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By Miriam Raftery

November 11, 2014 (San Diego’s East County) –Owners of Ivanpah, the world’s biggest concentrated solar energy facility, borrowed $1.6 billion from the federal government to build the project in the Mojave Desert. Now they are seeking a $539 million federal grant to pay off that debt.  In other words, they want taxpayers to pay off their loan that was also funded by U.S. taxpayers.


Just who owns Ivanpah?  Google, along with NRG, a giant in the renewable energy industry.

Julian Morris, vice president of research at the Reason Foundation, calls the proposal “an egregious abuse” that is “obscene” – particularly since taxpayers won’t receive any of the revenues the plant is supposed to generate.

Adding insult to injury, the facility failed to measure up to its predicted energy output.  In the first half of this year, the much-touted, first-of-its kind facility it has produced only about a quarter of the million megawatt hours promised.   NRG has blamed this on the weather, a curious excuse, given that California is experiencing record drought and storms have been rare in recent months.

Moreover, some environmentalists now see the facility as a dangerous boondoggle that is decimating wildlife.  Ivanpah is the first concentrated solar power plant, using thousands of mirrors to reflect a concentrated beam of sunshine at a tower that converts heat to steam, creating electricity that can then be transmitted over power lines to fuel distant cities.

But it turns out that those mirrors look like water to birds flying across the desert, attracting them to the site.  Unfortunately the technology is burning birds alive as they fly overhead, including migratory waterfowl.  Ivanpah has been deemed a “mega trap” for birds by the Center for Biological Diversity, which estimates the poorly performing project could kill up to 28,00 birds each year. Moreover, the U.S. Fish and Wildlife Service reports that light at the power tower is attracting massive quantities of insects—which in turn attract birds to feed on the swarms.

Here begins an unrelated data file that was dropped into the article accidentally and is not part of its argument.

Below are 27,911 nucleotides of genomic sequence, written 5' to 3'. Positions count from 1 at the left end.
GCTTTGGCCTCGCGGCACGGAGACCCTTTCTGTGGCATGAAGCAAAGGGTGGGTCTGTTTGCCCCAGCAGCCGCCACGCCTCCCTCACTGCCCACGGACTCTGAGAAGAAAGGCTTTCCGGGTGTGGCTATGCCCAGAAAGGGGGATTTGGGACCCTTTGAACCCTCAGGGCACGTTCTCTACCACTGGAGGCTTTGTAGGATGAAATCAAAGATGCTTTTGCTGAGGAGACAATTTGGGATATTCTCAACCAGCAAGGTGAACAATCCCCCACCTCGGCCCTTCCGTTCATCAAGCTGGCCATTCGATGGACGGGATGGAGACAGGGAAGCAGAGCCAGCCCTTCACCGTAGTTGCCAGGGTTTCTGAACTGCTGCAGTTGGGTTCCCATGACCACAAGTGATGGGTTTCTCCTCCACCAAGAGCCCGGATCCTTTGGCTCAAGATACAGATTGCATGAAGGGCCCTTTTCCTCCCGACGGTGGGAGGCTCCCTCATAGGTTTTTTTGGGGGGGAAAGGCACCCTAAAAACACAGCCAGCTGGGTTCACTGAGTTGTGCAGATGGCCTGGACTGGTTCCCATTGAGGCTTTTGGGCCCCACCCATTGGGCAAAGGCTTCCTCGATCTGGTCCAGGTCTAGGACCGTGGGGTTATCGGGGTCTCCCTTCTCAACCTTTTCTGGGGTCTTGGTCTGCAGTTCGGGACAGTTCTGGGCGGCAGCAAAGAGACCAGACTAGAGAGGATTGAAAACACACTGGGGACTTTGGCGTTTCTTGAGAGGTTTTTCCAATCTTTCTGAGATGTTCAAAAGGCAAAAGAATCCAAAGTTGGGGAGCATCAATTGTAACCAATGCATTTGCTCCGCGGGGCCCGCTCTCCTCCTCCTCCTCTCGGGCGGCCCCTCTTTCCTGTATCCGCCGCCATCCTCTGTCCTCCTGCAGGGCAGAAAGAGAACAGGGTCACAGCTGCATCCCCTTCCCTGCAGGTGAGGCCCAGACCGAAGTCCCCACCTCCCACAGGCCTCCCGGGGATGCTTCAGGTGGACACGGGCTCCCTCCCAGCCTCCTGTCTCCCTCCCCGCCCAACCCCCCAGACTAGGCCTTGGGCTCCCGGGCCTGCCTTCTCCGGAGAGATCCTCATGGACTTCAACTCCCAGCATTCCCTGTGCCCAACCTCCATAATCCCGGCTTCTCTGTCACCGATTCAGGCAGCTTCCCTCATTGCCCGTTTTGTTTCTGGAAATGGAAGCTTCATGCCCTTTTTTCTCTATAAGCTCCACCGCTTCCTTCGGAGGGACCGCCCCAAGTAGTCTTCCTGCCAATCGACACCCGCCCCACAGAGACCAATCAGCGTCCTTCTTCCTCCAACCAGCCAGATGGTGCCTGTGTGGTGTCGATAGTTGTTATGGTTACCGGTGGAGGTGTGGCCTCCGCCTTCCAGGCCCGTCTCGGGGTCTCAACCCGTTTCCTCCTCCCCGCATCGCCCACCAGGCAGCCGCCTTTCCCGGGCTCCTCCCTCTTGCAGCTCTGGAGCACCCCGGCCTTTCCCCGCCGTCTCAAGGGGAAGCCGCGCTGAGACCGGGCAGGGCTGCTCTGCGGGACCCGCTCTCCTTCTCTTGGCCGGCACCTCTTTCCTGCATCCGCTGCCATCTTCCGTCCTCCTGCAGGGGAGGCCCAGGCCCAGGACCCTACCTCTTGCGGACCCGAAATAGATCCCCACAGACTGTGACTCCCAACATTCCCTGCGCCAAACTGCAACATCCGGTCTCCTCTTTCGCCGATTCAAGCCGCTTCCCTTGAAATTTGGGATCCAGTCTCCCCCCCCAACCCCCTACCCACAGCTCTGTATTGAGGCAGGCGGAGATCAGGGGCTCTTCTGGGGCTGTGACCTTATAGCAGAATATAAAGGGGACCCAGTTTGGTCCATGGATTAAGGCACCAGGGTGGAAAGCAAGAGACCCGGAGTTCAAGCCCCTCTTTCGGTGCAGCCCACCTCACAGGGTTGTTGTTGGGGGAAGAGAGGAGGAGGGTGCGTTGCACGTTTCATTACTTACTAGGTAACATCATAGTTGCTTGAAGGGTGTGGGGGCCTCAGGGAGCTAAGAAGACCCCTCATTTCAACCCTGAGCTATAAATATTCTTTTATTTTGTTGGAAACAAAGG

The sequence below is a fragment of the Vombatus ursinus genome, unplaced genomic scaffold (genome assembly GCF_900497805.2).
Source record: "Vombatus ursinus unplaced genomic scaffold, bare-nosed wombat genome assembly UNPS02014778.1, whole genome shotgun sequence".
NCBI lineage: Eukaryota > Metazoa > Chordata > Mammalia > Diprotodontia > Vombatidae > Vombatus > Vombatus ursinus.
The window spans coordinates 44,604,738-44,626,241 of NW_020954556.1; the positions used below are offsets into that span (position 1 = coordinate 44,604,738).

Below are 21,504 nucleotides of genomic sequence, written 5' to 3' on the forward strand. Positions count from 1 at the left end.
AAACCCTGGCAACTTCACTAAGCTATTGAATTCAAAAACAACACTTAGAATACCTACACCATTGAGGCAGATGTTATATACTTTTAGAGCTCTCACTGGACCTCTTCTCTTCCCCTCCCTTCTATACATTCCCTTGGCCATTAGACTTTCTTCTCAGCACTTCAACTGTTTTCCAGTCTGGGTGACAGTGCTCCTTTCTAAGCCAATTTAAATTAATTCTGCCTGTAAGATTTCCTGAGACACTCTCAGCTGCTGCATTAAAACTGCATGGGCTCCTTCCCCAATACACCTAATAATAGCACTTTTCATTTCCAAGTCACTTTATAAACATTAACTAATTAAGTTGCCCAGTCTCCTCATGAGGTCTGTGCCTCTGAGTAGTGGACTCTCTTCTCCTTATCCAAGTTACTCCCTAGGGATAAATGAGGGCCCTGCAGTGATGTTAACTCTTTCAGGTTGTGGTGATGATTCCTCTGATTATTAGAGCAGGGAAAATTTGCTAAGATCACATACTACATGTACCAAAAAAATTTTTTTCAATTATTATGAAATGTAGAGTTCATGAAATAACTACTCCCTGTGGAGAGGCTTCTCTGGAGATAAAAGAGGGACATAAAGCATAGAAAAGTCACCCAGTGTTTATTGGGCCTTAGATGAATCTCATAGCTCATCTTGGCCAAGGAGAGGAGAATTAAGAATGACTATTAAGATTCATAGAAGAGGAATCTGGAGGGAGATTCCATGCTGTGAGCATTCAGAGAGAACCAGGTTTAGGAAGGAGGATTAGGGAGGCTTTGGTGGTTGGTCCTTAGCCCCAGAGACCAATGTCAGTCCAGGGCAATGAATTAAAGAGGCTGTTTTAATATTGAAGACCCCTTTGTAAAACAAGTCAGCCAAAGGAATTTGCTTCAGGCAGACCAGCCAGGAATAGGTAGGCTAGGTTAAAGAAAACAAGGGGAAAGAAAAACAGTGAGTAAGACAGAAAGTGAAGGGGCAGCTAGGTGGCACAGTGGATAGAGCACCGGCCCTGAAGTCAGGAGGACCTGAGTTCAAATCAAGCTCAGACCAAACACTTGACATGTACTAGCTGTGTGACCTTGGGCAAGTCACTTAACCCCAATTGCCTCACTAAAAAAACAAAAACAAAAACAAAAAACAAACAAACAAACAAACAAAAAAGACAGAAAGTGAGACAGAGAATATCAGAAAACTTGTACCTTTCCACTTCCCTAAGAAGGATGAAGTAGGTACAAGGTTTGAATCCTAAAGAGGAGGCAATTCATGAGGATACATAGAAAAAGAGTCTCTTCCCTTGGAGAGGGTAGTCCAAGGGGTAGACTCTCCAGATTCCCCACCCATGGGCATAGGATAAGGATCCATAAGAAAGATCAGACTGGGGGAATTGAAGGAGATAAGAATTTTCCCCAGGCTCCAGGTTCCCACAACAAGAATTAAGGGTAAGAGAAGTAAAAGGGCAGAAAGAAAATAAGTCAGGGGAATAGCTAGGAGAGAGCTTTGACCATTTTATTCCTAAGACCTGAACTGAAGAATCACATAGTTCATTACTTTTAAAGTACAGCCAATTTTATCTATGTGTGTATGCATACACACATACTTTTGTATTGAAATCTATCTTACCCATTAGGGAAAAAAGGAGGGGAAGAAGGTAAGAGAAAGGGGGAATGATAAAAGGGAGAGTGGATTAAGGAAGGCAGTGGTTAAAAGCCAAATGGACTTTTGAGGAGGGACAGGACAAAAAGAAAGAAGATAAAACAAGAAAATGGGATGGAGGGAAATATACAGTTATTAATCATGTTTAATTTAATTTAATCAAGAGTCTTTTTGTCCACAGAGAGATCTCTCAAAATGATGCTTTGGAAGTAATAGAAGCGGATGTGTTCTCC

Ivanpah’s previous owner, BrightSource Energy, drew scrutiny from the House Oversight and Government Reform Committee for receiving “guidance and support” directly from the Obama White House in obtaining federal loans. 

This week, a report by the Department of the Interior’s Inspector General reveals an investigation into allegations that Steve Black, a senior official under then-Secretary of the Interior Ken Salazar, exerted undue influence on federal wildlife officials to attempt to influence decisions on alternative energy projects while he was dating a lobbyist for  the NextEra  Energy company and angling to get a job heading up the American Wind Energy Association.   Two of the projects that he sought to push through without appropriate regard for environmental concerns were a pair of solar projects in the Ivanpah Valley, the report reveals.


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